When You Mess With Bradford Pear Trees, You Mess With Bradford Pearson

My dad is ornamental horticulturist by trade, but it wasn’t until I was probably in my early twenties that I put together that I might have been named after a pear tree. I’m sure he’ll deny it, but subconsciously Bradford was probably a better choice for a Pear-son than D’Anjou or Bartlett. It’s a bit easier to explain to folks.

With that in mind, here’s an item that will be in this Friday’s police blotter:

At 4:05 p.m., a resident of the 4300 block of Beverly Drive reported that $5,000 worth of damage was done to seven trees in her backyard. When she returned from a business trip March 4, she saw Youpon holly and Bradford pear branches in front of her neighbor’s house. When she entered her own backyard, she saw that branches that extended over from her yard to her neighbors’ yard had been cut. The victim is not on speaking terms with her neighbor, following an incident when the neighbor’s contractor used an electrical outlet on the victim’s property to power tools during the neighbor’s remodel.

Just because I didn’t use your name doesn’t mean I don’t know who you are, neighbor of the resident of the 4300 block of Beverly Drive. And you just clipped the wrong trees.

9 thoughts on “When You Mess With Bradford Pear Trees, You Mess With Bradford Pearson

  • March 13, 2012 at 1:00 pm
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    In most municipalities, neighbors have the right to trim trees that extend onto/over their property.

    From FindLaw website – By law, you have the right to trim branches and limbs that extend past the property line. However, the law only allows tree trimming and tree cutting up to the property line. You may not go onto the neighbor’s property or destroy the tree. If you do harm the tree, you could be found liable for up to three times the value of the tree. Most trees have a replacement value of between $500 and $2500. Some, that are considered ornamental or landmark trees, can have an astonishing value of between $20,000 and $60,000. So use extreme caution when tree trimming!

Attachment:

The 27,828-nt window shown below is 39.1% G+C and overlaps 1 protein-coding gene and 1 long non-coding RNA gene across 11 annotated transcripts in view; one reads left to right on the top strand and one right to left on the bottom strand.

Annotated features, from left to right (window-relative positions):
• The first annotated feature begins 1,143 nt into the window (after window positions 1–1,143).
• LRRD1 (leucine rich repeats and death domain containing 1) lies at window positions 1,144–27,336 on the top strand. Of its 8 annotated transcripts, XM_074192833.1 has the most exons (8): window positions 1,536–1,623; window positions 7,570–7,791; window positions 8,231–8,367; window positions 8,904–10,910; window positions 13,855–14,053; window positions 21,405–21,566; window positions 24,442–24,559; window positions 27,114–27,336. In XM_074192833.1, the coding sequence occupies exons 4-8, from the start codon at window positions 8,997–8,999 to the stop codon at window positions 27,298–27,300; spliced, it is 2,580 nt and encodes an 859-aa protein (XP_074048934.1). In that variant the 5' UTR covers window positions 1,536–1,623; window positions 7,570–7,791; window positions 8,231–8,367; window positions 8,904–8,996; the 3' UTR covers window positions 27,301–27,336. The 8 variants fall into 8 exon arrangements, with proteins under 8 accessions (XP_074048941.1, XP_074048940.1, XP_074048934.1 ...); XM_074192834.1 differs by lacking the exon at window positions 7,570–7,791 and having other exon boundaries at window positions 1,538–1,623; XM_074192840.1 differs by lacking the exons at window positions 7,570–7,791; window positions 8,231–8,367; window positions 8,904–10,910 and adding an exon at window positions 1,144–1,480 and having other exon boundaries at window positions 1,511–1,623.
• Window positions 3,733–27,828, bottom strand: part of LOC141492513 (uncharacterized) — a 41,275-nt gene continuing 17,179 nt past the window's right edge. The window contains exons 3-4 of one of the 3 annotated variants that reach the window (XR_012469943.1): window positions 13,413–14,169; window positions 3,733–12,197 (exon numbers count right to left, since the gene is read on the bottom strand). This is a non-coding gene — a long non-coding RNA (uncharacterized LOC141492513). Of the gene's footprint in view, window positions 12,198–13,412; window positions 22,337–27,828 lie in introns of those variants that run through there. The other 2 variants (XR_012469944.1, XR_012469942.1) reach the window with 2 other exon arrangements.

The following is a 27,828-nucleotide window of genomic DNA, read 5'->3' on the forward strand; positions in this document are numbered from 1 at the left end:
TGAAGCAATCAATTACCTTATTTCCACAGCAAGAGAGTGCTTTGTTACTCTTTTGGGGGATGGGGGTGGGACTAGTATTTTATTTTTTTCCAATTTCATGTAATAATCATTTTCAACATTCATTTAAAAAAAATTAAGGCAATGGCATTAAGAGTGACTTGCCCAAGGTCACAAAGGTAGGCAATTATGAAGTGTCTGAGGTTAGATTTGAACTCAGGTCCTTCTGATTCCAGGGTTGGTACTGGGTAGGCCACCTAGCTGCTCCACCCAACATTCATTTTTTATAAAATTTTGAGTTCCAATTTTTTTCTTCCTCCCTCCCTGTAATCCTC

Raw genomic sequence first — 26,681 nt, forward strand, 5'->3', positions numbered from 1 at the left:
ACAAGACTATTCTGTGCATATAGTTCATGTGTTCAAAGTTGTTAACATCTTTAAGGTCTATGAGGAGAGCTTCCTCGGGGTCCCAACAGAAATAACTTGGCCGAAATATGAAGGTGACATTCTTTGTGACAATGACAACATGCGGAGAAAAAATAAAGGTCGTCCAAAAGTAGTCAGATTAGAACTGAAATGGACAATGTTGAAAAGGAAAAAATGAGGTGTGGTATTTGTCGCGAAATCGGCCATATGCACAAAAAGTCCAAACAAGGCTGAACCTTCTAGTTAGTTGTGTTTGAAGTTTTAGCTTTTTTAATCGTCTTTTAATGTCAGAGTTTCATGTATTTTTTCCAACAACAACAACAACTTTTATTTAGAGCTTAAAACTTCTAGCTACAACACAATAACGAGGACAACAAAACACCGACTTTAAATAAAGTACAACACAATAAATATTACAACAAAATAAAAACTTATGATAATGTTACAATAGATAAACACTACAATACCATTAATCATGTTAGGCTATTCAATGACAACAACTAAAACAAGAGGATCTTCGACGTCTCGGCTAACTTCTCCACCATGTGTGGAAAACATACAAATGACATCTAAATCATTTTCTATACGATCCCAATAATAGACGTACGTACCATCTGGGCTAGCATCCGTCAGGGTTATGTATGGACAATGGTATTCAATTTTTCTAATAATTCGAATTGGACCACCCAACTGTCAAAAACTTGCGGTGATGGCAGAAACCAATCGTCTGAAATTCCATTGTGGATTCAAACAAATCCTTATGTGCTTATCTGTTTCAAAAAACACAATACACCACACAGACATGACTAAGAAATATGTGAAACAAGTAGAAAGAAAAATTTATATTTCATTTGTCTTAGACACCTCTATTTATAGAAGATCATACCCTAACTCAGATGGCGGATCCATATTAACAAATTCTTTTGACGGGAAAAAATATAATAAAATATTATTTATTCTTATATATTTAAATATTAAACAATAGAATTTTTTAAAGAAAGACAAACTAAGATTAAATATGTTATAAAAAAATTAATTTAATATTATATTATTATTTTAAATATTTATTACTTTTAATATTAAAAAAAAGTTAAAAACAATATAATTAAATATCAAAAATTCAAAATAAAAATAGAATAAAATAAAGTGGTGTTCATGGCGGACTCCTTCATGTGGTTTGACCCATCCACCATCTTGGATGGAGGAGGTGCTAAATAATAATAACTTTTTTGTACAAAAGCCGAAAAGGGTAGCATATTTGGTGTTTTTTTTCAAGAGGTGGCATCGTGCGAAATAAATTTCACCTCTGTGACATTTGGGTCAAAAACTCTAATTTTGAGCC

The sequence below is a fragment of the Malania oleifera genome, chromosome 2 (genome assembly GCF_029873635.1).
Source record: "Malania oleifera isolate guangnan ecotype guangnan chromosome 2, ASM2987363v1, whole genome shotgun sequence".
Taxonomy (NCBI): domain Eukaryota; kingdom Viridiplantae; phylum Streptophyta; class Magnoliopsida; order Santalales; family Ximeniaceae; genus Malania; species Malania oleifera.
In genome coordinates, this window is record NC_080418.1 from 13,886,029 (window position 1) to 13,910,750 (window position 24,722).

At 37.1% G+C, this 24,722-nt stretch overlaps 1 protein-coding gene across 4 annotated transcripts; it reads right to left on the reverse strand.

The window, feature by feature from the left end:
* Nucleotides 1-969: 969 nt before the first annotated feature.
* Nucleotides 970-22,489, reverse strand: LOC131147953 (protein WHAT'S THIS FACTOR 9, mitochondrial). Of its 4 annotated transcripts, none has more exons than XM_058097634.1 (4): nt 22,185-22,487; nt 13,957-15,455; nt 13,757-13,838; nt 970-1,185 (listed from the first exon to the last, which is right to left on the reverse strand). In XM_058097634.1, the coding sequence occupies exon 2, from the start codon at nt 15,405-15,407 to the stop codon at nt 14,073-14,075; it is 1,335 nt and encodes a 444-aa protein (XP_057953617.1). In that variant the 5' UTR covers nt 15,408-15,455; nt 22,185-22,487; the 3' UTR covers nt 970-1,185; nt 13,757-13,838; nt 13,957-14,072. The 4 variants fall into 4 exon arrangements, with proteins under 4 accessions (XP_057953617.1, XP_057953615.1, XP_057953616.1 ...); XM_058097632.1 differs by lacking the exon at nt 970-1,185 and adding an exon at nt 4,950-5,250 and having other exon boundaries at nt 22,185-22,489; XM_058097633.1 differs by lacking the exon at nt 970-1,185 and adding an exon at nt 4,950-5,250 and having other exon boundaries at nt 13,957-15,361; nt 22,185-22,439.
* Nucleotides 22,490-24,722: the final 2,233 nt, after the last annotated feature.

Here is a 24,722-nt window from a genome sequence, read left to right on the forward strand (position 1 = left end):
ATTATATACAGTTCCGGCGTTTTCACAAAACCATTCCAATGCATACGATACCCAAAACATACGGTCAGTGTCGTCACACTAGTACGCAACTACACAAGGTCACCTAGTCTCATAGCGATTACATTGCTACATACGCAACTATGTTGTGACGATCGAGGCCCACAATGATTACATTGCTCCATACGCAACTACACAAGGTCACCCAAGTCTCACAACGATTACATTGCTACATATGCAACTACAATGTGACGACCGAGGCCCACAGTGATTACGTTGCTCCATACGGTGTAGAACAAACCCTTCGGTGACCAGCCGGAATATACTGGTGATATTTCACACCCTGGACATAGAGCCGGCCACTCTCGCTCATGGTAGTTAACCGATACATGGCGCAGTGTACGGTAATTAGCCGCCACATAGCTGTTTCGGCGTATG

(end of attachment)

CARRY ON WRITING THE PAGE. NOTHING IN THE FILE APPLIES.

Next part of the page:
While it’s unfortunate these 2 neighbors couldn’t come to an amicable agreement on this, it’s doubtful any laws were broken.

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  • March 13, 2012 at 1:17 pm
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    MGBH Star- Part of the report I failed to mention: the victim believes the tree-cutter came onto her property to trim the branches.

    Tough to prove, but valid.

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  • March 13, 2012 at 1:31 pm
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    I grew up on the 4500 block of north versailles and lived there for 50 years and all those years i lived there I had a bunch of hateful mean neighbors.

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  • March 13, 2012 at 4:58 pm
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    If the tree trimmer came on her property, then it is the tree trimming company that would be at fault, not the neighbor. I have always wondered what the laws are regarding this type of situation. I have heard bits and pieces of stuff over the years about where the trunk is located; where the property line is; where the root system is located, what percentage of the root system is on your property, etc. Would be good to know the specifics as relating to HP/UP and I have no idea where to look.

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  • March 13, 2012 at 7:16 pm
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    Bradford- I had just noticed that about your name about a week ago and was going to email you to ask about it and see if you would make a public comment. Good timing! Thanks for the backstory/ back fable. BTW- is there any way to email you guys directly or do we just use the web form?

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  • March 13, 2012 at 7:21 pm
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    RD- bradford dot pearson at peoplenewspapers dot com. Thanks for reading.

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  • March 13, 2012 at 11:19 pm
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    White people problems.

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  • March 14, 2012 at 8:56 am
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    @Bradford – yeah, that’s an important fact to leave out.

    Given the HP Town Council’s normal disregard for trees, i.e. allowing homeowners to strip a lot of 100+ year old trees to build their 10,000+ sq. ft. “dream home”, I doubt any significant penalties would ensue other than maybe a trespassing citation to the tree trimmers if they did, in fact, enter the accuser’s property.

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